-rtorrent. Not only is rtorrent one of the most powerful bittorrent clients I've ever used, but it's also command-line based and easy to configure and walk away from. Run once and walk away, basically. Keep seeding those Debian CD's, boys! More bandwidth on the ports!
-Internet radio. You could run your own with Icecast if you feel like playing a random jukebox across your stereo systems, or you could listen to one already on the net. My favorite is SomaFM (Groove Salad!) and there's a variety of codecs to choose from. I use the AACPlus 64k stream just because my bandwidth is in low supply, but I imagine an MP3 stream would be easier for some older computers.
To play Groove Salad, I install MPlayer, and then I get the download location of the playlist SomaFM gives me and I give that to mplayer.
And it's off. Plug in some stereos and you've got an internet radio player. Alternatively, you could use the MPlayer options to record the music stream for later listening, like this:
mplayer -playlist http://somafm.com/groovesalad32.pls -ao pcm:file=mystream.wav -vc dummy -vo null
Keep in mind this fills up pretty quickly, though, so make sure you have enough hard drive space to leave it running! After you're done recording, you could break it up with Audacity and encode it with Vorbis tools or LAME for a portable music player.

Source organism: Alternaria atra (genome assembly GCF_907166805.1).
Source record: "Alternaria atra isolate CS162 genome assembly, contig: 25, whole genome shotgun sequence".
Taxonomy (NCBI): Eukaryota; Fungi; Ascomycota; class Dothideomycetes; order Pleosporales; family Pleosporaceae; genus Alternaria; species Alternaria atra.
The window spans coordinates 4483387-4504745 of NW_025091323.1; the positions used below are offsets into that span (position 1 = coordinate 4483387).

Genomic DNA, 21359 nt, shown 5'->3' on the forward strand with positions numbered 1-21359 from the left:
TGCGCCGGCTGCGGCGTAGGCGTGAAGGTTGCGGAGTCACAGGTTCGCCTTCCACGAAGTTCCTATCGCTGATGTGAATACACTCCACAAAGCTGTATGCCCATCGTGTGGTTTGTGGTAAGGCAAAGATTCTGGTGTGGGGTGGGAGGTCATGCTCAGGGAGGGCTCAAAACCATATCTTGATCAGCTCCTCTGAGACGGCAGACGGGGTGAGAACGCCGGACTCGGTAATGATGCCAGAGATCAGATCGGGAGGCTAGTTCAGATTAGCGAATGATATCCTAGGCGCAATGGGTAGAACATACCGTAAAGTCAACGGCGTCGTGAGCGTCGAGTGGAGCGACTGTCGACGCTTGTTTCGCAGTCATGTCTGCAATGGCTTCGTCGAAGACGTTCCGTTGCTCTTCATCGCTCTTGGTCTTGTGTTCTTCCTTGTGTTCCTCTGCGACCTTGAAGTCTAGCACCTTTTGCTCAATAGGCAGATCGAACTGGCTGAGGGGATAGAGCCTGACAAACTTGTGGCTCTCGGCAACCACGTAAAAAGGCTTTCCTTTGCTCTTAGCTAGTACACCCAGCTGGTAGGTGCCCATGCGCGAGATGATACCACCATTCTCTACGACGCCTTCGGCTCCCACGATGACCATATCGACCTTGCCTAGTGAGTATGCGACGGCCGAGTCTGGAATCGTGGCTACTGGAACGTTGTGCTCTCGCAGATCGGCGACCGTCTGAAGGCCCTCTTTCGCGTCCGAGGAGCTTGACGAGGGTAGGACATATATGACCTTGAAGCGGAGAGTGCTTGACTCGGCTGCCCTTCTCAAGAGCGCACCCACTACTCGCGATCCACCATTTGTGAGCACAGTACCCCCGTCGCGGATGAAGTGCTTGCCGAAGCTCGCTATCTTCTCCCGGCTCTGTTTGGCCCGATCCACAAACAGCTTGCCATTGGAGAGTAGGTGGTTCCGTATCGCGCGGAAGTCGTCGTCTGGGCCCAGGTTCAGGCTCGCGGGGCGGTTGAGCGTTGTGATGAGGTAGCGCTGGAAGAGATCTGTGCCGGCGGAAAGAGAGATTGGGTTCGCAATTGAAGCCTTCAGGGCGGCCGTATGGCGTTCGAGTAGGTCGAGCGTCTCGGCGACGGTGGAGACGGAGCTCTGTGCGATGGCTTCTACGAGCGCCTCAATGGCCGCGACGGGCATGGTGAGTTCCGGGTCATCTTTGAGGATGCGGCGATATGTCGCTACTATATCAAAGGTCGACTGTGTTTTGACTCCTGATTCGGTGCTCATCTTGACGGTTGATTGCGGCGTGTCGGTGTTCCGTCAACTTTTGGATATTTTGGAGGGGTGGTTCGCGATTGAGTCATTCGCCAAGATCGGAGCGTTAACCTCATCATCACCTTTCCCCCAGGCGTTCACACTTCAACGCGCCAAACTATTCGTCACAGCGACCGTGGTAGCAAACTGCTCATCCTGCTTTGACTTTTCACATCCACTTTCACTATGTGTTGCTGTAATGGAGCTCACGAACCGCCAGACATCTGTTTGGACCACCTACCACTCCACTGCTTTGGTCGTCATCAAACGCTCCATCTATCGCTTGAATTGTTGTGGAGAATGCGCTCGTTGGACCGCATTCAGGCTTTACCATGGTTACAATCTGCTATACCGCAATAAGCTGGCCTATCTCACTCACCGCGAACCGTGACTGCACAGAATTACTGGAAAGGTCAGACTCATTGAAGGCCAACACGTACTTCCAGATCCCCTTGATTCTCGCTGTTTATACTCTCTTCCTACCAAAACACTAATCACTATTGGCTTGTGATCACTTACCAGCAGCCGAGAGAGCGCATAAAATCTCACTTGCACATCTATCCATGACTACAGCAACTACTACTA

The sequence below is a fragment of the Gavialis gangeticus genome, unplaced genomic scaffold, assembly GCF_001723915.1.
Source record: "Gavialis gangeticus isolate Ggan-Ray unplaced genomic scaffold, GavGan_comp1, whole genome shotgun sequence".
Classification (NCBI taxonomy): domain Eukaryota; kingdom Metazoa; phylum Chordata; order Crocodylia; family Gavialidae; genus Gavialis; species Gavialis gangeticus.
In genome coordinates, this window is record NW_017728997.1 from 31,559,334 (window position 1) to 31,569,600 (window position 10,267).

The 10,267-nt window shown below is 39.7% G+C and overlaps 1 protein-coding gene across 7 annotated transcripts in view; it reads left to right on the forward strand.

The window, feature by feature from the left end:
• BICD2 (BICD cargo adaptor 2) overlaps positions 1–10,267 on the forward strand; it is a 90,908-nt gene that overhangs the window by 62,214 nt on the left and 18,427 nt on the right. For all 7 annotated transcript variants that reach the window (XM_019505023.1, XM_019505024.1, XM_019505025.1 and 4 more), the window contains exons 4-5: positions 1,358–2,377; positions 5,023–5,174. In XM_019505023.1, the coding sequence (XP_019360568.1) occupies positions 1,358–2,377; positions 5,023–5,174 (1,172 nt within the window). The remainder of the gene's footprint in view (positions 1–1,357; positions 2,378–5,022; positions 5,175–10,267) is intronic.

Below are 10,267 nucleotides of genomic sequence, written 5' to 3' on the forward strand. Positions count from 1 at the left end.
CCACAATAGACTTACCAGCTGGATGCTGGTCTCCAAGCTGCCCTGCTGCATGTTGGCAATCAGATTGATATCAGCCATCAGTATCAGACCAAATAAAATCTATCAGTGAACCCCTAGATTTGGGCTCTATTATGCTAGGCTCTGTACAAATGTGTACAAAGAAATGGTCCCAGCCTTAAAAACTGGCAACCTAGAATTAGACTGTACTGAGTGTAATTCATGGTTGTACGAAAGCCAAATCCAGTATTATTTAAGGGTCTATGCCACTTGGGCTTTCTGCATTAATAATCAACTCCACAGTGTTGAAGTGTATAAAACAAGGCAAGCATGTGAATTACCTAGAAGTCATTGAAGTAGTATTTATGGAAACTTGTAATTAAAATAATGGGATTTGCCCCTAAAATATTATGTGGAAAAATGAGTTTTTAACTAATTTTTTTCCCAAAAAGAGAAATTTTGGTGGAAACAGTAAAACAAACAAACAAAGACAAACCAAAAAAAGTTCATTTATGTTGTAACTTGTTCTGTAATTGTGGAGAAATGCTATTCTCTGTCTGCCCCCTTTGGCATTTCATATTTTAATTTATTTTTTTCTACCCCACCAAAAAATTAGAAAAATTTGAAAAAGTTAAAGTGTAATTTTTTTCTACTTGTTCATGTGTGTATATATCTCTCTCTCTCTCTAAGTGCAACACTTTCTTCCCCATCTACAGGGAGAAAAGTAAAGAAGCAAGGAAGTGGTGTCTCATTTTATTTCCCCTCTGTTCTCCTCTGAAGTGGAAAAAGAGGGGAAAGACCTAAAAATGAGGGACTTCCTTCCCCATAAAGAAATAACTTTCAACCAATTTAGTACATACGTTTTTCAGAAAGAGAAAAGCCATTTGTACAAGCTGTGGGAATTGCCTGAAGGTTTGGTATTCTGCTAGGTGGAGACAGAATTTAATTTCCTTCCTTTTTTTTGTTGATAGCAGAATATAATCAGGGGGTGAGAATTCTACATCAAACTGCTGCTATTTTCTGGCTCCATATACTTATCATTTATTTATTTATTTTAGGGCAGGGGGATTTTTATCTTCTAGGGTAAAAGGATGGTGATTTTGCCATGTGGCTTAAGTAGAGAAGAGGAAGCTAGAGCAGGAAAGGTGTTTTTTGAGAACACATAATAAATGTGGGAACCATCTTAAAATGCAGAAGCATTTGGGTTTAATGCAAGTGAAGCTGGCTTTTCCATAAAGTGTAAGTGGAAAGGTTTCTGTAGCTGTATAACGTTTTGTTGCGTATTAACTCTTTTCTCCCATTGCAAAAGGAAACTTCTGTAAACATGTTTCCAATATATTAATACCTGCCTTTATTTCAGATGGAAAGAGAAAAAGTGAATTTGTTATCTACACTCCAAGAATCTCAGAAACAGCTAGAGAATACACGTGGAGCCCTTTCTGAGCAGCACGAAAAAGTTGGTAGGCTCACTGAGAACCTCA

-Newsbeuter has some downloading options I haven't played with yet, but if you have podcasts or a netlabel you follow in your RSS feeds, you could set Newsbeuter up to download them for you so they're ready to be listened to.
-Games. Actually, it's funny how handy it is to have a server lying around for games, especially if my friends come over and want to play Minecraft together. Most games have Linux server options.
But there was another option I had in mind. Console games like Dungeon Crawl Stone Soup tend not to use much (if any) computational power, but there are some like Dwarf Fortress that are pretty heavy on the processor. DF isn't purely text out of the box, but you can mod it to be so. Dwarf Fortress is a very powerful simulation game that requires more power than your usual used computer can handle, so this is a great idea for situations where your laptop is less powerful than your desktop.
Any other ideas?